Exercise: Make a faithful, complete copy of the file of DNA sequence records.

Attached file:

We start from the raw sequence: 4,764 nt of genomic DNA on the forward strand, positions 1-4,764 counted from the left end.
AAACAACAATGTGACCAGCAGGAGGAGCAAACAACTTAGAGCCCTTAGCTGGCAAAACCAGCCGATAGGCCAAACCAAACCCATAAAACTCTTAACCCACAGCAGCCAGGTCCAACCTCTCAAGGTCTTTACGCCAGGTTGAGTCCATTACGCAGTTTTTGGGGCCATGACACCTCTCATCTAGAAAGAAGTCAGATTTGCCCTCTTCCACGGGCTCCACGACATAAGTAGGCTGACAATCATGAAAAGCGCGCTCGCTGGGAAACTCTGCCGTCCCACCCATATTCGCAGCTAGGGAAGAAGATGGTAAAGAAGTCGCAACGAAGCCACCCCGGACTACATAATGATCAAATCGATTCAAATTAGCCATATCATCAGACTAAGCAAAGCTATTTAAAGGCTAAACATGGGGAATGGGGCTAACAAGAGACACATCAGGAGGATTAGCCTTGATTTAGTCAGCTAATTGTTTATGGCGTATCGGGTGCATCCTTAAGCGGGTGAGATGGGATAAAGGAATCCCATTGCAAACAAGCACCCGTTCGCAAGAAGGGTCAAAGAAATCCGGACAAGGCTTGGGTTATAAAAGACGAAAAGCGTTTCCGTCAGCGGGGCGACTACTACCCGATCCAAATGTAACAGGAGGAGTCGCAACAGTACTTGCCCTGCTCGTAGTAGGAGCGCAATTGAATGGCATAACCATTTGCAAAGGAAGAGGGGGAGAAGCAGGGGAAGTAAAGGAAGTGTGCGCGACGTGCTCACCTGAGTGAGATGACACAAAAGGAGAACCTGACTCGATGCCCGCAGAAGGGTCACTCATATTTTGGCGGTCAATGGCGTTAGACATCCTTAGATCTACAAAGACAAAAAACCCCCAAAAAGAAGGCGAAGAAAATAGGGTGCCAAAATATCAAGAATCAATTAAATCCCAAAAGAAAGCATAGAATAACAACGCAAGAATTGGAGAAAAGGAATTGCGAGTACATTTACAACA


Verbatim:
We start from the raw sequence: 4,764 nt of genomic DNA on the forward strand, positions 1-4,764 counted from the left end.
AAACAACAATGTGACCAGCAGGAGGAGCAAACAACTTAGAGCCCTTAGCTGGCAAAACCAGCCGATAGGCCAAACCAAACCCATAAAACTCTTAACCCACAGCAGCCAGGTCCAACCTCTCAAGGTCTTTACGCCAGGTTGAGTCCATTACGCAGTTTTTGGGGCCATGACACCTCTCATCTAGAAAGAAGTCAGATTTGCCCTCTTCCACGGGCTCCACGACATAAGTAGGCTGACAATCATGAAAAGCGCGCTCGCTGGGAAACTCTGCCGTCCCACCCATATTCGCAGCTAGGGAAGAAGATGGTAAAGAAGTCGCAACGAAGCCACCCCGGACTACATAATGATCAAATCGATTCAAATTAGCCATATCATCAGACTAAGCAAAGCTATTTAAAGGCTAAACATGGGGAATGGGGCTAACAAGAGACACATCAGGAGGATTAGCCTTGATTTAGTCAGCTAATTGTTTATGGCGTATCGGGTGCATCCTTAAGCGGGTGAGATGGGATAAAGGAATCCCATTGCAAACAAGCACCCGTTCGCAAGAAGGGTCAAAGAAATCCGGACAAGGCTTGGGTTATAAAAGACGAAAAGCGTTTCCGTCAGCGGGGCGACTACTACCCGATCCAAATGTAACAGGAGGAGTCGCAACAGTACTTGCCCTGCTCGTAGTAGGAGCGCAATTGAATGGCATAACCATTTGCAAAGGAAGAGGGGGAGAAGCAGGGGAAGTAAAGGAAGTGTGCGCGACGTGCTCACCTGAGTGAGATGACACAAAAGGAGAACCTGACTCGATGCCCGCAGAAGGGTCACTCATATTTTGGCGGTCAATGGCGTTAGACATCCTTAGATCTACAAAGACAAAAAACCCCCAAAAAGAAGGCGAAGAAAATAGGGTGCCAAAATATCAAGAATCAATTAAATCCCAAAAGAAAGCATAGAATAACAACGCAAGAATTGGAGAAAAGGAATTGCGAGTACATTTACAACA